(Common Filbert, Purpleleaf Filbert)
Purpleleaf filbert is an ornamental shrub to small tree with reddened foliage hailing from Europe and nearby Turkey. This plant is generally monoecious, which means that single plants have separate male and female flowers. Its conspicuous male flowers, which are drooping yellow catkins, bloom in late winter to early spring, before its leaves emerge. Tiny yellow female flowers appear at the same time and later generate edible hazelnut fruits.
Plant purpleleaf filbert in a fertile, well-drained...
(Common Filbert, Redleaf Filbert)
Prized for its delicious hard-shelled nuts, European filbert is a small tree to large shrub that originates from the whole of Europe as well as western Asia. Wild plants exist in open woods and hedgerows where they grow in a wide range of soil types. Hazelnuts have been in cultivation for thousands of years and many cultivars exist--most bred to produce high quality nut crops. The woody, oblong nuts ripen in mid to late autumn and are eaten by wildlife as well as people. The European filbert is the...
Mark A. Miller
(Chinese Filbert, Chinese Hazel)
A walk into the highlands of China may reveal a rare glimpse of the Chinese filbert, which is a plant species vulnerable to extinction in the wild. Native to the moist woodlands of south-central China and into Tibet, this partially deciduous tree retains low branches and may sucker from its trunk. To maintain a classic tree silhouette, prune away suckers to reveal the mottled, fissured bark of the trunk. With old age, the bark pales to gray or white.
In spring, when foliage is emerging or fully...
(Turkish Filbert, Turkish Hazelnut)
Attractive leaves, exfoliating bark and curious-looking fruits that contain an edible nut are highlights of the Turkish filbert tree. Native to southeastern Europe and western Asia, it has a pyramid-like habit initially, but as it matures attains an upright oval silhouette. The brown bark chips and flakes off in small bits, adding to the ornamental interest, especially from fall to spring.
In very late winter, branches bear long pendent clusters of male flowers, called catkins. Small, easy-to-overlook...
Mark A. Miller
(Farges' Filbert, Farges' Hazel)
A little-known filbert whose multi-colored bark rivals that of some of the most beautiful birches, this Chinese native makes a wonderful all-season medium-sized tree for the landscape. The silvery-gray, mottled bark — which peels and flakes to reveal underlying patches of reddish-brown and tan — provides year-round ornament, especially in winter when the branches are bare. In late winter and early spring, long catkins trail from the zig-zag branchlets, adding to the display. The large, oval, toothed...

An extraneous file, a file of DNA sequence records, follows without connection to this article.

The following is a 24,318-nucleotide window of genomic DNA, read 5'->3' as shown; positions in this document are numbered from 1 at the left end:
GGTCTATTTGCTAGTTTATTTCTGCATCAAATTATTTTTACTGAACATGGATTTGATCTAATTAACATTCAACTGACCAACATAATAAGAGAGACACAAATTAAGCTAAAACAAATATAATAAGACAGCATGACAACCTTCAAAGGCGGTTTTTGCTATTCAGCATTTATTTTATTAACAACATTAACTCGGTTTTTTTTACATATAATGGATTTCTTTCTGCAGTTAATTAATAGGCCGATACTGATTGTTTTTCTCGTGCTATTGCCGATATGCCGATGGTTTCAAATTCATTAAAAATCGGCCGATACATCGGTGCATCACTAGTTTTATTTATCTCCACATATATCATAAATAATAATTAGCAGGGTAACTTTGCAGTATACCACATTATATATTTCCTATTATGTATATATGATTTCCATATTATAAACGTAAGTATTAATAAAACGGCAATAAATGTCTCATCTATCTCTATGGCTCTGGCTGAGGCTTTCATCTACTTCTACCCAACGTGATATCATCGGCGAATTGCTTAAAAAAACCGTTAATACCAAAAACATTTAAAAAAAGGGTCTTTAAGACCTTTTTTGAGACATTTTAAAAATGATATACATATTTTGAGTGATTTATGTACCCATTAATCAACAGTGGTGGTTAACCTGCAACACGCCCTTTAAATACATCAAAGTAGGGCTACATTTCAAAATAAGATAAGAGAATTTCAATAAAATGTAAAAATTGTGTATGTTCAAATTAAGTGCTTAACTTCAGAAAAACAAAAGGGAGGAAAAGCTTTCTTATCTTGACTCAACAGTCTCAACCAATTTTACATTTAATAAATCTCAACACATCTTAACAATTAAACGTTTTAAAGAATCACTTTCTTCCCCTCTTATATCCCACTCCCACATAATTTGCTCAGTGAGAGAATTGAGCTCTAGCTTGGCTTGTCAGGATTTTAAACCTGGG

James H. Schutte
(Gray Clubawn Grass, Grey Hair Grass)
Forming a beautiful clump of fine, very narrow, blue-green or gray leaves and reddish purple sheaths, grey hair grass adds delicate texture to the landscape. This short-lived perennial, clumping grass is native to Europe, northern Africa, eastern North America and western South America. The hair-like leaves are slightly blue-green, more often gray-green, and emerge from beautifully contrasting sheaths that are red-purple. In summer, airy, upright panicles, or branched stem tips fill with tiny flowers,...
(Buri Palm, Gebang Palm)
One of the largest growing palms on the planet, the gebang palm also boasts astounding leaf fronds and a towering, Christmas tree-like flowering stalk. This evergreen palm that dies after it flowers is native to the riverbanks and fertile grasslands of tropical southern Asia to northern Australia. It attains an upright trunk with wide-spreading to V-shaped canopy as it ages.
When a seedling, the gebang palm is slow growing, but once a trunk develops its pace hastens. A healthy plant will produce...
(Elephant's Tooth, Starry Ball)
This tidy little cactus is a great choice for windowsill gardens, greenhouses and outdoors in the Southwest. It is native to the Mexican states of Michoacan and Morelos where conditions are dry and rainfall scarce. In habitat this cactus is found as an individual, but may also produce very large clumps. Each plant is globe shaped and stemless, the skin glossy dark green with some wool at the growth tip. The tubercles on this cactus are large and well defined with each containing a spine bearing areole....
James H. Schutte
Native to sunny meadows and open areas of Mexico, this appealing perennial is valued for its long-lasting display of velvety, dark maroon flowers that indeed emit a delicate cocoa scent. Spreading slowly via tuberous roots, it possesses an upright, branching habit and is covered with fresh green, somewhat fern-like foliage. Wiry, burgundy stems support a profusion of lush, chocolate-red flowerheads with slightly darker centers which bloom generously from summer into fall.
Chocolate cosmos prefers...